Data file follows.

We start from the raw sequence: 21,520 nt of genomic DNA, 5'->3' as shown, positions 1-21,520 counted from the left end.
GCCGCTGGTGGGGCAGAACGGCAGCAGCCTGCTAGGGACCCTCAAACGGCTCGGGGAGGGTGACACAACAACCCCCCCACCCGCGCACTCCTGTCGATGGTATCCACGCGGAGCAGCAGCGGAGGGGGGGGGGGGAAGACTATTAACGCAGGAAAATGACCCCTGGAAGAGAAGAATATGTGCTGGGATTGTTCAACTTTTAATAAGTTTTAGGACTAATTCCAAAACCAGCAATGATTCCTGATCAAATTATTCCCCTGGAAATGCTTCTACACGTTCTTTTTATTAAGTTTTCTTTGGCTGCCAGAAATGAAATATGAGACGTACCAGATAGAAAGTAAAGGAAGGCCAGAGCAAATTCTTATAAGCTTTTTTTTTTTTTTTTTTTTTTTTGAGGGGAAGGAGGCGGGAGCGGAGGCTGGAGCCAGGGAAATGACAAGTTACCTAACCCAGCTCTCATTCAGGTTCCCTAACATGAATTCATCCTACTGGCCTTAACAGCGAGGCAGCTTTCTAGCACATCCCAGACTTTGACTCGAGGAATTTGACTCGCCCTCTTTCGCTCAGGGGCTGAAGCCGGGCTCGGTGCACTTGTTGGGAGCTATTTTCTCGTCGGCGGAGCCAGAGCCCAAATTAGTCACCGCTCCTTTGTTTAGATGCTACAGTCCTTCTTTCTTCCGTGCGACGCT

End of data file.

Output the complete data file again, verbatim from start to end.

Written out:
We start from the raw sequence: 21,520 nt of genomic DNA, 5'->3' as shown, positions 1-21,520 counted from the left end.
GCCGCTGGTGGGGCAGAACGGCAGCAGCCTGCTAGGGACCCTCAAACGGCTCGGGGAGGGTGACACAACAACCCCCCCACCCGCGCACTCCTGTCGATGGTATCCACGCGGAGCAGCAGCGGAGGGGGGGGGGGGAAGACTATTAACGCAGGAAAATGACCCCTGGAAGAGAAGAATATGTGCTGGGATTGTTCAACTTTTAATAAGTTTTAGGACTAATTCCAAAACCAGCAATGATTCCTGATCAAATTATTCCCCTGGAAATGCTTCTACACGTTCTTTTTATTAAGTTTTCTTTGGCTGCCAGAAATGAAATATGAGACGTACCAGATAGAAAGTAAAGGAAGGCCAGAGCAAATTCTTATAAGCTTTTTTTTTTTTTTTTTTTTTTTTGAGGGGAAGGAGGCGGGAGCGGAGGCTGGAGCCAGGGAAATGACAAGTTACCTAACCCAGCTCTCATTCAGGTTCCCTAACATGAATTCATCCTACTGGCCTTAACAGCGAGGCAGCTTTCTAGCACATCCCAGACTTTGACTCGAGGAATTTGACTCGCCCTCTTTCGCTCAGGGGCTGAAGCCGGGCTCGGTGCACTTGTTGGGAGCTATTTTCTCGTCGGCGGAGCCAGAGCCCAAATTAGTCACCGCTCCTTTGTTTAGATGCTACAGTCCTTCTTTCTTCCGTGCGACGCT